Undeclared Republics: Scotland's Artistic Independence
As the campaign for national liberation progresses and evolves, new visions of a reborn Scotland have proven as much artistic as they are political. What role do Scottish artists play in their nation's destiny?
"Oxymoron was ever the bravest figure, and we must not forget that disorderly order is order after all."
-- G Gregory Smith, Scottish Literature: Character and Influence
Peoples of the world: turn your attention to Scotland. Look, you can see me waving.
As some (though frankly, not enough) are aware, 2014 will see the country I call home determine its own future. At the culmination of what has already become a very bitter campaign, Scotland will vote in a referendum to decide whether it will remain part of the United Kingdom, or declare itself a distinct, independent nation -- with everything that implies. The stakes could not be higher.
Thus far, from the perspective of anyone but the most abject cynic, the campaign has been inspiring and depressing in equal measure. Within our borders, debate over Scotland's possible futures has been more intense, widespread and passionate than at any other point in my lifetime. Yet it cannot be denied that the Scottish people's overall reaction to the most significant decision in over three centuries has hardly been one of mass hysteria. Cats and dogs are not, as yet, living together.
Even in such interesting times, the thick skull of political apathy has barely been dented, nevermind cracked; if this is history in the making, then many seem to be distinctly underwhelmed. It would not be unreasonable to conclude that the cause of this lies with the political class which has done so much to turn a matter of highest principle into a grubby, unedifying party-political grudge match. With the fate of a nation on the line, the official fronts of both sides -- career politicians, all -- have given in to their worst impulses as a matter of routine, and voters have grimaced accordingly. By contrast, the most original, intelligent and humane discourse on the issue has almost entirely emanated from voices lacking any party affiliation, and in particular from the Scottish arts. Recognition of this fact may have fuelled some unexpected recent developments.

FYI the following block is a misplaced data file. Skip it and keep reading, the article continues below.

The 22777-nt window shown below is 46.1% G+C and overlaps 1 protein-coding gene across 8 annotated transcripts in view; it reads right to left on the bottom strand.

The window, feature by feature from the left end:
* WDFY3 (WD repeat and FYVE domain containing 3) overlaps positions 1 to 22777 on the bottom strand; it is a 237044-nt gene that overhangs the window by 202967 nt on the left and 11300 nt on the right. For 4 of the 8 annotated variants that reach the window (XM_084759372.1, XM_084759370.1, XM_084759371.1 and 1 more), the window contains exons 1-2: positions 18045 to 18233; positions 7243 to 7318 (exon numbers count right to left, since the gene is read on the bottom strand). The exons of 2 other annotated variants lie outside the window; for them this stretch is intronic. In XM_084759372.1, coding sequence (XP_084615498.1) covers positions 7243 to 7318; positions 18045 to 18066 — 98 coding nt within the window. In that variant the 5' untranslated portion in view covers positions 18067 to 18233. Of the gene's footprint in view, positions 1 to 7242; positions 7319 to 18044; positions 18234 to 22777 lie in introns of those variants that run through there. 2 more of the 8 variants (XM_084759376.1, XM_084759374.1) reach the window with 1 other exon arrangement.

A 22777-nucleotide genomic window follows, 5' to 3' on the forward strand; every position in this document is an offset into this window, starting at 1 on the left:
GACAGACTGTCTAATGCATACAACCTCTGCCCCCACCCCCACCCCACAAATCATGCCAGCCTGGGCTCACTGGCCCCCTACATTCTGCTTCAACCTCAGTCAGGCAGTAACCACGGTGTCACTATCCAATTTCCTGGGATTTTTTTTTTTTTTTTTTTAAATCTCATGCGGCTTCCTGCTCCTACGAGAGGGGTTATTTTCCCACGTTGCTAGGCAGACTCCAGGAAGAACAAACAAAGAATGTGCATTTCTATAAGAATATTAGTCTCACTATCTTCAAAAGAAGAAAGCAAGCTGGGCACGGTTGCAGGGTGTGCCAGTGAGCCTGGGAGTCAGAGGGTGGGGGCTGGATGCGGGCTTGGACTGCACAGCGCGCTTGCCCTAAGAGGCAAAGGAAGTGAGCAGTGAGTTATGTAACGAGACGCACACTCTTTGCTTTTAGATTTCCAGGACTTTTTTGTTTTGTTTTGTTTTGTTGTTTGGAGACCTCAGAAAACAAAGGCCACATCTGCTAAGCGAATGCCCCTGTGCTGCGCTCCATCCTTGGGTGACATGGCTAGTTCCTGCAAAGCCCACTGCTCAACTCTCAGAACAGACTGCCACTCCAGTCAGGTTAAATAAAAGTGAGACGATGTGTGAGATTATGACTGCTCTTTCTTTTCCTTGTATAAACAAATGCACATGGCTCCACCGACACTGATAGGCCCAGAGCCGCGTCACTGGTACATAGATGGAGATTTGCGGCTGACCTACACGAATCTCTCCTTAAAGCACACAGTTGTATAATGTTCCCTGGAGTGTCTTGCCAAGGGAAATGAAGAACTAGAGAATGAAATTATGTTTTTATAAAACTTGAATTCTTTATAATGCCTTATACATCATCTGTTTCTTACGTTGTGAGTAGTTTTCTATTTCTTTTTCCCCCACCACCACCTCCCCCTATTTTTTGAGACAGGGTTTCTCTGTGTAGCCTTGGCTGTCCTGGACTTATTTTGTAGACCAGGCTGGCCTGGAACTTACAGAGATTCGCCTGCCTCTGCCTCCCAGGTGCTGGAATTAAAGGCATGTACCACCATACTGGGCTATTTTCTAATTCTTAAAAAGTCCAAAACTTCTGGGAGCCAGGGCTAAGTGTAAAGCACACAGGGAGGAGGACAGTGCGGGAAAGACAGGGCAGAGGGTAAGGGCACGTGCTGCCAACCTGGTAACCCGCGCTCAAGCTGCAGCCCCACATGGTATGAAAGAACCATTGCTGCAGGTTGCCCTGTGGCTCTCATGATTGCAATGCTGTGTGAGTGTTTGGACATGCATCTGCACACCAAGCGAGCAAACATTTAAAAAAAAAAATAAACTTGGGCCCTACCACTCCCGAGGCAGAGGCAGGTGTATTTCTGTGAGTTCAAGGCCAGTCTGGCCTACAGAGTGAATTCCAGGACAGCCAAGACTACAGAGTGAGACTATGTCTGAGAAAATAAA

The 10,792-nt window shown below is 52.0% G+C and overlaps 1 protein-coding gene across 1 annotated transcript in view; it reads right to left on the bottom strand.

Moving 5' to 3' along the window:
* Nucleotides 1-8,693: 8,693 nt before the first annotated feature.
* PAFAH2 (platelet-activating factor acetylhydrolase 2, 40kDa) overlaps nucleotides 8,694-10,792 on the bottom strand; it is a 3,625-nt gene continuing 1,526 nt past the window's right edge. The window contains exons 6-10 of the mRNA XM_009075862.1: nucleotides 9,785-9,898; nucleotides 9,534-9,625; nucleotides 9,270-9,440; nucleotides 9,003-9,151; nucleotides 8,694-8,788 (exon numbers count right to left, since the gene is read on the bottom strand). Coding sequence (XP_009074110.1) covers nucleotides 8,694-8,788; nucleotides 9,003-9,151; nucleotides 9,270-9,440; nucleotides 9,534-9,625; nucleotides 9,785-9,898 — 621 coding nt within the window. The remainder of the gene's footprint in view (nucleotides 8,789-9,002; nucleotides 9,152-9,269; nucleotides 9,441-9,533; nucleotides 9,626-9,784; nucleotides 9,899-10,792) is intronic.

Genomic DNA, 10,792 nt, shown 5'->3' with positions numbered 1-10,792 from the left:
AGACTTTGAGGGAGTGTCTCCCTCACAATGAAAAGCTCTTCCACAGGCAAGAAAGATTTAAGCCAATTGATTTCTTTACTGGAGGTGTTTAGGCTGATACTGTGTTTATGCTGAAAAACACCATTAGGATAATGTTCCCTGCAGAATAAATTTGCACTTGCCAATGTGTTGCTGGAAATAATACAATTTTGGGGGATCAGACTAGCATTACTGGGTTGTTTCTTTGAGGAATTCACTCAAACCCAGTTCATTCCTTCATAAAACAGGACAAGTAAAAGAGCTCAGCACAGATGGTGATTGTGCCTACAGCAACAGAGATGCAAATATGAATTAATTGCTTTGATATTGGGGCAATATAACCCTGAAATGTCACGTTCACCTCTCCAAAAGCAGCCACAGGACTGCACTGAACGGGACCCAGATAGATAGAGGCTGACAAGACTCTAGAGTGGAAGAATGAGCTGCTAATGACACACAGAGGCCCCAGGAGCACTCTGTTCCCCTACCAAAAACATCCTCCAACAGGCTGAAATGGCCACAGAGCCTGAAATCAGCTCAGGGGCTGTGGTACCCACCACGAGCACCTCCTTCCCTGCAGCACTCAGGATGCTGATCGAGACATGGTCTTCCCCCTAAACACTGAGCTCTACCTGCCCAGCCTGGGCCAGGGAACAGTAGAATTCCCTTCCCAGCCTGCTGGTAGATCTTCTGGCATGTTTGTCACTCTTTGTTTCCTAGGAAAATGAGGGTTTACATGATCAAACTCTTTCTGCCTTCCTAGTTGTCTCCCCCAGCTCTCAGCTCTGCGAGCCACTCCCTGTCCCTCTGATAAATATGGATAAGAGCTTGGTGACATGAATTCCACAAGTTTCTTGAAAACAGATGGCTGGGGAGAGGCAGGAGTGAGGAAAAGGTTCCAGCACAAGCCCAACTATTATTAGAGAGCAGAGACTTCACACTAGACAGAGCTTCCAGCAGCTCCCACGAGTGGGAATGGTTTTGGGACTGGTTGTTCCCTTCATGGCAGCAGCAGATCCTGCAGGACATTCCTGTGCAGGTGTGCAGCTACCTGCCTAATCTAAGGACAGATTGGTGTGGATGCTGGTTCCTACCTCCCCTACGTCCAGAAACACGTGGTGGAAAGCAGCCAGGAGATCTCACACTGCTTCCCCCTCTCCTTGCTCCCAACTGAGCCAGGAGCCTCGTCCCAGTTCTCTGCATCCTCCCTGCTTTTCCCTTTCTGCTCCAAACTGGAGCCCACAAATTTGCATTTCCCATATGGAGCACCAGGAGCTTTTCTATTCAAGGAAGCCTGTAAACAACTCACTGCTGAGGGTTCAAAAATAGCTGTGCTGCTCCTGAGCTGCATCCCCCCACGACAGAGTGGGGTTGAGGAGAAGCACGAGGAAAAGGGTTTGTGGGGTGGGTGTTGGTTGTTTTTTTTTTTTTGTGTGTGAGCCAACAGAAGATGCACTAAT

This November, the Scottish National Party (SNP), which comprises the bulk of the pro-independence campaign and has a ruling majority within the Scottish Parliament, will publish its much-anticipated White Paper, intended to be the full case and the final word on why Scotland should pursue its own self-determination. On 13 July, an interview in the UK Observer newspaper with First Minister of Scotland, Alex Salmond -- would-be national liberator and professional fat bastard -- came garlanded with a surprising detail concerning the document: the SNP plan to recruit the assistance of Scotland's finest writers in putting it together.
Annoyingly, no one's asked me yet.
"I believe in this document and I also believe in its importance for the Scottish people and people beyond our shores," Salmond said. "I want it to resonate down through the ages." As quoted in the Guardian, a 'Scottish government source' explained further: "Inevitably, the document will be long, informative and redolent of civil service expertise and attention to detail. However, there should also be a precis or interpretation, written for the people and designed to capture the imagination. It would seem appropriate to see this composed by one of Scotland's great literary talents. To win independence we need prose to inform, but also poetry to inspire."